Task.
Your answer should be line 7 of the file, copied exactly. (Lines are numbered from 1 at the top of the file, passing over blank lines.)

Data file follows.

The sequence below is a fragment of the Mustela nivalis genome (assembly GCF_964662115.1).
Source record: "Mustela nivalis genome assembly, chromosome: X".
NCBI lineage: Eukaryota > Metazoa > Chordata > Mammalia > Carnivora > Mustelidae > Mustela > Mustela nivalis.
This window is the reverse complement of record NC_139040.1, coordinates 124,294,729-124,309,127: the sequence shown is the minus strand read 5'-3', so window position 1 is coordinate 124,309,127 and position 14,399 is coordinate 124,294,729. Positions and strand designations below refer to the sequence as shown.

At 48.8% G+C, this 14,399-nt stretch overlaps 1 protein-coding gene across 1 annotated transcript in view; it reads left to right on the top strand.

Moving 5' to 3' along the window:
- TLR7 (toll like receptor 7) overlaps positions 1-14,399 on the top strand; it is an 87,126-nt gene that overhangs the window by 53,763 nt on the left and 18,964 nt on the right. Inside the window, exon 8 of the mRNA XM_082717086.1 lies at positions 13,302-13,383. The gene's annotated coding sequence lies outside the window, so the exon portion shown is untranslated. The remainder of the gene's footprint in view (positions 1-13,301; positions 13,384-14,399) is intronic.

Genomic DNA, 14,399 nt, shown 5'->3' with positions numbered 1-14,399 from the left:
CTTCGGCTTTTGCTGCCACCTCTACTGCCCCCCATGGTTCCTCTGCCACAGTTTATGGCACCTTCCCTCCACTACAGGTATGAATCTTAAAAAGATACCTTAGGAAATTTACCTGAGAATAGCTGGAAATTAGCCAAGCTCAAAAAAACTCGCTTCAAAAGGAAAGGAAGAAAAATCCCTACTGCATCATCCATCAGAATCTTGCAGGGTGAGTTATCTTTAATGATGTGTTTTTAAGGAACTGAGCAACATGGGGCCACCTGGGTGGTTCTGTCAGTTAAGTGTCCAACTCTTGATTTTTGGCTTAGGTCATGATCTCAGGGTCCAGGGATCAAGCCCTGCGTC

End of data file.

- TLR7 (toll like receptor 7) overlaps positions 1-14,399 on the top strand; it is an 87,126-nt gene that overhangs the window by 53,763 nt on the left and 18,964 nt on the right. Inside the window, exon 8 of the mRNA XM_082717086.1 lies at positions 13,302-13,383. The gene's annotated coding sequence lies outside the window, so the exon portion shown is untranslated. The remainder of the gene's footprint in view (positions 1-13,301; positions 13,384-14,399) is intronic.